Based on these indications of Sacred Scripture, from antiquity the Holy Fathers of the

Church have depicted the path of the soul after its separation from the body as a path through

such spiritual expanses, where the dark powers seek to devour those who are weak spiritually,

and where therefore one is in special need of being defended by the heavenly angels and supported

by prayer on the part of the living members of the Church. Among the ancient Fathers the

following speak of this — Sts. Ephraim the Syrian, Athanasius the Great, Macarius the Great,

Basil the Great, John Chrysostom, and others.

The most detailed development of these ideas is made by St Cyril of Alexandria in his

Homily on the Departure of the Soul,” which is usually printed in the Sequential Psalter (the

Psalter with additions from the Divine services). A pictorial depiction of this path is presented in

the life of St Basil the New (March 26), where the departed blessed Theodora, in a vision during

sleep communicated to the disciple of Basil, tells what she has seen and experienced after the

separation of her soul from the body and during the ascent of the soul into the heavenly mansions.

The path of the soul after its departure from the body is customarily called the “toll houses.”

With regard to the images in the accounts of the toll houses, Metropolitan Macarius in his Orthodox

Dogmatic Theology remarks: “One must firmly remember the instruction which the angel

made to St Macarius of Alexandria when he had just begun telling him of the toll-houses: 'Accept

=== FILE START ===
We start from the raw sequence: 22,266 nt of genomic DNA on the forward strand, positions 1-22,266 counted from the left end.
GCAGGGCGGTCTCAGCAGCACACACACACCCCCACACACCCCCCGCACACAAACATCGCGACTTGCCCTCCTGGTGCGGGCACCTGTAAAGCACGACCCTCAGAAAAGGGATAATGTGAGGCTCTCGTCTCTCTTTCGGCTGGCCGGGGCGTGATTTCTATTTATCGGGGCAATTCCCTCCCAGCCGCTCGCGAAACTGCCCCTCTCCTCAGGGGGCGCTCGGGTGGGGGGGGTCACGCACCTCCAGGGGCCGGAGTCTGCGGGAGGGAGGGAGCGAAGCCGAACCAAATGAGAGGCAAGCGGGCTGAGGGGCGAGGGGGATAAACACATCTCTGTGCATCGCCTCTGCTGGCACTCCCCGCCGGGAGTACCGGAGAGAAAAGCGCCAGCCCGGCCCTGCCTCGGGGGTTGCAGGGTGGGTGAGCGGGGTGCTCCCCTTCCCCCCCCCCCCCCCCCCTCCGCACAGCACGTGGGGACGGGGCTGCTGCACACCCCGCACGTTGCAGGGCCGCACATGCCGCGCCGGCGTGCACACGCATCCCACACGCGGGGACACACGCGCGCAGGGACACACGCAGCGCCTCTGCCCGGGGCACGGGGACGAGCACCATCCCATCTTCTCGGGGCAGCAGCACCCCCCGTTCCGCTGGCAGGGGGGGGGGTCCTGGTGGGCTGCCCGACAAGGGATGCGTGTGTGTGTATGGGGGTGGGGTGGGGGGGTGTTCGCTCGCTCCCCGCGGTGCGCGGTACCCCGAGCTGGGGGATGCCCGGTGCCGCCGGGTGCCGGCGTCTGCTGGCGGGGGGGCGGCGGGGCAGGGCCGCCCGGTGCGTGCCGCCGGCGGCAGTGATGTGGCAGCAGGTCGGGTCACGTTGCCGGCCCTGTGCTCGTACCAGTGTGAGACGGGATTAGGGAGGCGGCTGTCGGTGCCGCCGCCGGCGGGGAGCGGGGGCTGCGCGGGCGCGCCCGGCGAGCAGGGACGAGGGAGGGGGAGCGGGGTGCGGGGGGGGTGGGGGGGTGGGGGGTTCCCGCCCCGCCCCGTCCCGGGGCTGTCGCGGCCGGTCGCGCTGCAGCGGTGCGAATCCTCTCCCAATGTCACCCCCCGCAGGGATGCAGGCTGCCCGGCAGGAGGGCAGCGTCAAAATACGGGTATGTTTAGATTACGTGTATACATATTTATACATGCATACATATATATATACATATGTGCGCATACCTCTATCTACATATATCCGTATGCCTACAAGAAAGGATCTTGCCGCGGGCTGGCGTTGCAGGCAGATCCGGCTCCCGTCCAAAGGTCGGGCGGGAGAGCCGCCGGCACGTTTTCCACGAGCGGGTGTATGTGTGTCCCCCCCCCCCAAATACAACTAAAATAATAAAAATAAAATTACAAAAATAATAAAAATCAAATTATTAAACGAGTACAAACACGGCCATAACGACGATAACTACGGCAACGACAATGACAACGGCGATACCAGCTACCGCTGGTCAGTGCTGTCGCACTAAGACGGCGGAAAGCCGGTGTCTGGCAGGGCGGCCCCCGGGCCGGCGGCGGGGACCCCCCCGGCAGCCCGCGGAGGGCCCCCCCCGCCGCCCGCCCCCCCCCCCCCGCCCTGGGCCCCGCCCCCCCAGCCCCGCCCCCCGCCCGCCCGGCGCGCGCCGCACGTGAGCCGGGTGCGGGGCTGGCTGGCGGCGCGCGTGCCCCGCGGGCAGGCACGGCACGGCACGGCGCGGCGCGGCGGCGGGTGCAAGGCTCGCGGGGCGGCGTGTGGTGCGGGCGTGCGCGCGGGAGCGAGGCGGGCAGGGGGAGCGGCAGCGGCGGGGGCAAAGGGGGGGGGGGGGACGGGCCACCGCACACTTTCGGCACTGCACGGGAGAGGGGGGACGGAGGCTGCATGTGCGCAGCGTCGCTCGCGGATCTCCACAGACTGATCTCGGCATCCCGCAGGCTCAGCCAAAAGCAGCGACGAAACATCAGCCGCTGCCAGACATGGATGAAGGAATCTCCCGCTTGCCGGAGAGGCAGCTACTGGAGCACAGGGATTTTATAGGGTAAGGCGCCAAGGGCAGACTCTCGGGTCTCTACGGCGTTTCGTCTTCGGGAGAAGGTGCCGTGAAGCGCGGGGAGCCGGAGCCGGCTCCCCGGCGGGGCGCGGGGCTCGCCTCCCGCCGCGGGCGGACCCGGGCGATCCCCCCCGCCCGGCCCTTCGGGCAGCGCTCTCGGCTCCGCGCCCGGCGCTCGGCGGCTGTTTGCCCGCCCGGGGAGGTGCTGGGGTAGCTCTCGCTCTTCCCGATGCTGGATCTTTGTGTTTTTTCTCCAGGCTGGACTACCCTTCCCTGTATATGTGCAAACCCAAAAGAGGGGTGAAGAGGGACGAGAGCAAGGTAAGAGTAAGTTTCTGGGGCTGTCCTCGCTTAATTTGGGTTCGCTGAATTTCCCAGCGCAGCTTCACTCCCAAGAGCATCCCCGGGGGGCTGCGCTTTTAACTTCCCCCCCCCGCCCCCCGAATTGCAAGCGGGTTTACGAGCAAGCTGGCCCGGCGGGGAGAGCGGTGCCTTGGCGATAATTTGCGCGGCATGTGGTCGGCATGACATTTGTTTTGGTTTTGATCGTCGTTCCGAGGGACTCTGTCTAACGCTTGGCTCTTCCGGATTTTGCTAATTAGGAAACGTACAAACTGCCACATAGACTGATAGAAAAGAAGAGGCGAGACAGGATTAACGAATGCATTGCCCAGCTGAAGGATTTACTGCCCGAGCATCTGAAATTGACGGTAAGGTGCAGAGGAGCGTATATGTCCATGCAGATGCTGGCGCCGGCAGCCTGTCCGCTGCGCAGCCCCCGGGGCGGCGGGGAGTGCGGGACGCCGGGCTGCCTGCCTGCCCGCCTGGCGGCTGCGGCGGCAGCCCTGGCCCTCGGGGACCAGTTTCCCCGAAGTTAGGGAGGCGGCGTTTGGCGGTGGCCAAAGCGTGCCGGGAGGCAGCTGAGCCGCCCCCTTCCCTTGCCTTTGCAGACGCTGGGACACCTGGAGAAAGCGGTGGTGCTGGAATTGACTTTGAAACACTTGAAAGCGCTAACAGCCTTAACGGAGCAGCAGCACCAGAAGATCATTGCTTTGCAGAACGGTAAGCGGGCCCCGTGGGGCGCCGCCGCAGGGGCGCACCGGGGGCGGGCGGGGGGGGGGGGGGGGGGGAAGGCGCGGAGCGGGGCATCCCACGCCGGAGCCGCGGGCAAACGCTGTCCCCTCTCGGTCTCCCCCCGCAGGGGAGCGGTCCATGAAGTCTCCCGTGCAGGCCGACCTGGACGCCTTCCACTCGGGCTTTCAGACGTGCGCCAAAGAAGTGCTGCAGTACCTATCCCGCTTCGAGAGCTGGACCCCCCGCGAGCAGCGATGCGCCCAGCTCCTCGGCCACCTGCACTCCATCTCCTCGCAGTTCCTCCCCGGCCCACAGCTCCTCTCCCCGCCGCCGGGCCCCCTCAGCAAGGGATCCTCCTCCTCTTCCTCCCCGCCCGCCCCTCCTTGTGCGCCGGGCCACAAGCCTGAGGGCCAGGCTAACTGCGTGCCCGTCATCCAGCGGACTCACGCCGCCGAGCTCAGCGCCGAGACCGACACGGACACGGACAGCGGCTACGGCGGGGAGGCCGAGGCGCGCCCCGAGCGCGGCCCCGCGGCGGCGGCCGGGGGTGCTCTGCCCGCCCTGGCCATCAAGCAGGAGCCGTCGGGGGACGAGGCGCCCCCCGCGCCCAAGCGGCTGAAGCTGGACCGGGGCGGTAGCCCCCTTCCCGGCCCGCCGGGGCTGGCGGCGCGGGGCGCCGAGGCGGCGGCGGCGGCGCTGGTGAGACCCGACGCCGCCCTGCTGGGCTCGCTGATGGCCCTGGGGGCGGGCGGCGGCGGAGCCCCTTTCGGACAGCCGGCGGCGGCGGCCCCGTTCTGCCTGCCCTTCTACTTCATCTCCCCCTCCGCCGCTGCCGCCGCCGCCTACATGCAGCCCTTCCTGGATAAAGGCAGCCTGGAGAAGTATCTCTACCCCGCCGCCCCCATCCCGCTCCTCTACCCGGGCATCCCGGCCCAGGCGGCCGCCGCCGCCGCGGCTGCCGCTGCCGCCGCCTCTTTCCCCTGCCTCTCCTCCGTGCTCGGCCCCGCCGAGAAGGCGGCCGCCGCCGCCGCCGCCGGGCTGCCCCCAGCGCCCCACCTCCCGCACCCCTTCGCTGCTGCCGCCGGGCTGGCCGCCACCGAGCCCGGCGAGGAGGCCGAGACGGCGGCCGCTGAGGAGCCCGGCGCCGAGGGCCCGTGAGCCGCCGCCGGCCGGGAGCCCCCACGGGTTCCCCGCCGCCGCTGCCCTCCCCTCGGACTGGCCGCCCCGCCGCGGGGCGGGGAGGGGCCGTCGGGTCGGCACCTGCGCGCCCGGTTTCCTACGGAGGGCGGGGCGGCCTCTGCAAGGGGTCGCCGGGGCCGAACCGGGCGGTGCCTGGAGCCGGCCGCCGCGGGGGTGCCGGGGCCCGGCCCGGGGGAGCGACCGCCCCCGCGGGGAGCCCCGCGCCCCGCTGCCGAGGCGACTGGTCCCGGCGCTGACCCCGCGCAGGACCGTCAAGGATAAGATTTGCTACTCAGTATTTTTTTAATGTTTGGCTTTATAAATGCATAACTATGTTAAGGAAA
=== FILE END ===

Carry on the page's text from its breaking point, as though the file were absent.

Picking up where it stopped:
earthly things here as the weakest kind of depiction of heavenly things.' One must picture the

toll-houses as far as possible in a spiritual sense, which is hidden under the more or less sensuous

and anthropomorphic features.” (For a more detailed account of the Orthodox understanding of the tollhouses,

see The Soul After Death, St. Herman Brotherhood, Platina, CA, 1980, pp. 73-96.)

Concerning the state of the soul after the Particular Judgment, the Orthodox Church teaches

thus: “We believe that the souls of the dead are in a state of blessedness or torment according to

their deeds. After being separated from the body, they immediately pass over either to joy or into

sorrow and grief, however, they do not feel either complete blessedness or complete torment. For

complete blessedness or complete torment each one receives after the General Resurrection,

when the soul is reunited with the body in which it lived in virtue or in vice (The Epistle of the

Eastern Patriarchs on the Orthodox Faith, paragraph 18). Thus the Orthodox Church distinguishes

two different conditions after the Particular Judgment: one for the righteous, another for

sinners; in other words, paradise and hell. The Church does not recognize the Roman Catholic

teaching of three conditions: 1) blessedness, 2) purgatory, and 3) gehenna (hell). The very name

gehenna” the Fathers of the Church usually refer to the condition after the Last judgment, when

both death and hell will be cast into the “lake of fire” (Rev. 20:15). The Fathers of the Church,

basing themselves on the word of God, suppose that the torments of sinners before the Last

Judgment have a preparatory character. These torments can be eased and even taken away by the

prayers of the Church (Epistle of the Eastern Patriarchs, para. 18). Likewise, the fallen spirits are“reserved in everlasting chains under darkness(in hell) “until the judgment of the great day(2

Peter 2:4; Jude 1:6).